The TRUP-plus+ site is a greenfield strip that includes the Two Rivers Urban Park and the Athlone Power Station. Situated halfway between the airport and the Cape Town CBD, the decommissioned Athlone Power Station site is uniquely located between three very different suburbs: Pinelands, a predominantly middle class ‘white’ suburb; Athlone, a predominantly ‘coloured’ neighbourhood’; and Langa, a largely poor ‘black’ area. The TRUP-plus+ offers a unique opportunity of experimenting with possibilities of social integration at the nexus of these suburbs.

The Density Syndicate held two studios: one in May and one in July 2014. Participants include representatives from: African Centre for Cities (SA); Cape Town Partnership (SA); City of Cape Town Spatial Planning & Urban Design (SA); Community Organisation Resource Centre (SA); dhk urban (SA); Doepel Strijkers (NL); H+N+S Landscape Architects (NL); International New Town Institute (NL); Jakupa architects + urban designers (SA); Land+Civilization Compositions (NL); Provincial Department of Human Settlements (SA); Sustainability Institute (SA); Urban Water Management Research Unit (SA); Violence Prevention through Urban Upgrading (SA); Witteveen+Bos (NL); Uberbau (GER); NL Architects (NL).

The Density Syndicate is a think-tank initiative by the African Centre for Cities (ACC), International New Town Institute (INTI), and in collaboration with the City of Cape Town and Violence Prevention through Urban Upgrading (VPUU). It has been made possible by the City of Cape Town, the Dutch Creative Industries Fund, the Ministry of Foreign Affairs of the Netherlands and the Netherlands Consulate General, Cape Town. It is also a programmatic component for NL@WDC2014, an initiative of the Netherlands Consulate-General in Cape Town.

Time
8:00am - 19:00pm
Venue
City Hall, Cape Town
June
30
Grootboom Lecture Series: The Urban Land Question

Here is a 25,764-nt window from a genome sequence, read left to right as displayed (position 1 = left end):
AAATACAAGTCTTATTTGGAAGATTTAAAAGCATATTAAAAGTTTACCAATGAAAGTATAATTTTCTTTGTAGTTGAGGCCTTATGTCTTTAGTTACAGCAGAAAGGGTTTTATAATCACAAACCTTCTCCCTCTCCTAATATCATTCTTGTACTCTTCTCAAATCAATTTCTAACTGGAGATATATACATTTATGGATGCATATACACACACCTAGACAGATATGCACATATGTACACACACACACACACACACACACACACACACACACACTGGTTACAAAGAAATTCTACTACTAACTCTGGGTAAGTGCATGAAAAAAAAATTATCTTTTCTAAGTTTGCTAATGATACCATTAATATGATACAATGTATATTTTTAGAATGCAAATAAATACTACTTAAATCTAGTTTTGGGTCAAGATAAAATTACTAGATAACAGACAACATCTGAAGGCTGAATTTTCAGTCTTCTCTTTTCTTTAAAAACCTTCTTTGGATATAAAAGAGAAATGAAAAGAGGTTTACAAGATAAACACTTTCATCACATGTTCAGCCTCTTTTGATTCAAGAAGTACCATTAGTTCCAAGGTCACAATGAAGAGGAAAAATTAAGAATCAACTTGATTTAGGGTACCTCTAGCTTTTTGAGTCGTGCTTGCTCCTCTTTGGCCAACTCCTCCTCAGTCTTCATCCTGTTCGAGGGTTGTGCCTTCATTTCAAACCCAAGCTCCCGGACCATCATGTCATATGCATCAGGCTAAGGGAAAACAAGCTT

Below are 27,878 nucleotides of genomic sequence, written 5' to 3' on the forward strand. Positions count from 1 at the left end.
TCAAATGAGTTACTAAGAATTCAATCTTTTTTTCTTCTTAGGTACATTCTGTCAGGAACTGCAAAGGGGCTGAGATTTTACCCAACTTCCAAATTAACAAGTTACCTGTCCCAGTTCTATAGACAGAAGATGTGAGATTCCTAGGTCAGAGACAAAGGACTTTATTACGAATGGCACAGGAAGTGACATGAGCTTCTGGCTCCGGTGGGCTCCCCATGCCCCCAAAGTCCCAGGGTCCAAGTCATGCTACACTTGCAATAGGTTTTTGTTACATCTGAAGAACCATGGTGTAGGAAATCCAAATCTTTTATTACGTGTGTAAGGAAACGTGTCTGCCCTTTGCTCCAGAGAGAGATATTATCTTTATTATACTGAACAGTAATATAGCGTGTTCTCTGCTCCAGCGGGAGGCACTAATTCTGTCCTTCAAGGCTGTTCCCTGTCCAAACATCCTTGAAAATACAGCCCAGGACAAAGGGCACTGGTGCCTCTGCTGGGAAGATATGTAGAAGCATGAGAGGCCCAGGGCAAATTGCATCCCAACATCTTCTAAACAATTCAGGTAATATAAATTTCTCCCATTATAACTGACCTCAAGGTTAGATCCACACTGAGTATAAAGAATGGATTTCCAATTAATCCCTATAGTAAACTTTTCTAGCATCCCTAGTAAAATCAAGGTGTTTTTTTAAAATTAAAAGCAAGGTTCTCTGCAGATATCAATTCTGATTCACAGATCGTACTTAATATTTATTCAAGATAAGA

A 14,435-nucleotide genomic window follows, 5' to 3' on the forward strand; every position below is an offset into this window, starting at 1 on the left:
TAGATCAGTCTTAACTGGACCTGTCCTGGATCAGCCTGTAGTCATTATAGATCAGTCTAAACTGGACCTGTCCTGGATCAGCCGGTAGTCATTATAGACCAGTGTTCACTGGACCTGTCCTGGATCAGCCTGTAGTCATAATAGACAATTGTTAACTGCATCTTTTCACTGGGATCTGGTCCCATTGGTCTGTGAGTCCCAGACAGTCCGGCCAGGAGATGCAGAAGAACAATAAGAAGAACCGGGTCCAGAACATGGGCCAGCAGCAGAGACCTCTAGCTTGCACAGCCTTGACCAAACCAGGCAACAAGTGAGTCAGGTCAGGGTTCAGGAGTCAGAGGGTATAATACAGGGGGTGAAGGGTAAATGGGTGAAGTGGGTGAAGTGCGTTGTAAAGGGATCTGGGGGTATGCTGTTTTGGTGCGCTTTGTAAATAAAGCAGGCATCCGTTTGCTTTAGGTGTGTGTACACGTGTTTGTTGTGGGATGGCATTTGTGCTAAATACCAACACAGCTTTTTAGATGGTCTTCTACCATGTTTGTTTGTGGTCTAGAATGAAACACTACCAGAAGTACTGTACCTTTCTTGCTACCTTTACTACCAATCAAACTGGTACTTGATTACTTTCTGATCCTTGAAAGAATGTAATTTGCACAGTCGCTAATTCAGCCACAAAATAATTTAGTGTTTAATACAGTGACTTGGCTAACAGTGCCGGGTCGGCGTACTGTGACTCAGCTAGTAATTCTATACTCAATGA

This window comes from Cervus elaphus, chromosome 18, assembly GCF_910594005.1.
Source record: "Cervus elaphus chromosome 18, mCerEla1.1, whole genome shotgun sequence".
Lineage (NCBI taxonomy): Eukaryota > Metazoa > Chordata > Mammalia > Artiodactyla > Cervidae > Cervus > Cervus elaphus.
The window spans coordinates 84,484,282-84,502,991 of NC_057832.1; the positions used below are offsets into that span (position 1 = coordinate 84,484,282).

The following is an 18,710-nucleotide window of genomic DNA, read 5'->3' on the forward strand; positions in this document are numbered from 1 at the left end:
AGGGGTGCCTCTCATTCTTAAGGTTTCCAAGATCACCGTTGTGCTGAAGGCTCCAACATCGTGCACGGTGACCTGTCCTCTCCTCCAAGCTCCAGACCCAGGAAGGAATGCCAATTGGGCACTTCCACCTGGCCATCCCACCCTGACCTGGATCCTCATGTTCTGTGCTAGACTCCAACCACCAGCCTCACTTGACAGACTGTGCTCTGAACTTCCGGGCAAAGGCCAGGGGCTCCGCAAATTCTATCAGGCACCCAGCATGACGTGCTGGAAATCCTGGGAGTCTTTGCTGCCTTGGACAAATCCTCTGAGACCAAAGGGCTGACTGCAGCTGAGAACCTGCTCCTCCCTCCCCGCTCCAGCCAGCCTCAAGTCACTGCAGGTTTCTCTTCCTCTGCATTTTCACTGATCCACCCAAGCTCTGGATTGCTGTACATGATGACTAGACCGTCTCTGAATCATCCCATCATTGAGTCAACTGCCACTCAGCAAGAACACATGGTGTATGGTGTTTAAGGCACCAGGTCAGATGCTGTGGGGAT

South African cities have been shaped through centuries of dispossession, exclusion, and struggle. Perhaps nowhere is this more apparent than in contemporary struggles for urban land in Cape Town. The first dialogue will provide an overview of the historic and contemporary drivers of urban segregation. Speakers and participants will explore how the city’s exceptional inequality and division was created and how it has continued to develop, and be resisted, since the end of Apartheid.

Speakers include: Nisa Mammon (NM & Associates), Bonita Bennett (District 6 Museum), Francois Viruly (UCT) and Josette Cole (Development Action Group). 

Time
18:00 - 20:30
Venue
Andile Msizi Recreational Centre Corner Sigwele Avenue & Bangiso Drive Victoria Merge, Khayelitsha
June
18
Serious Fun Symposium

In concluding a week of interactive and participatory activities with a wide array of participants; ranging from school children to city officials, a symposium will be held in order to exchange and reflect on the different experiences. A group of South African, Swiss, Egyptian and Indian experts and artists will be in attendance to respond to the project work in light of their work in similar arenas. The symposium will be open to the public; however space will be limited.

Time
8:30 - 16:00
Venue
City Hall, Cape Town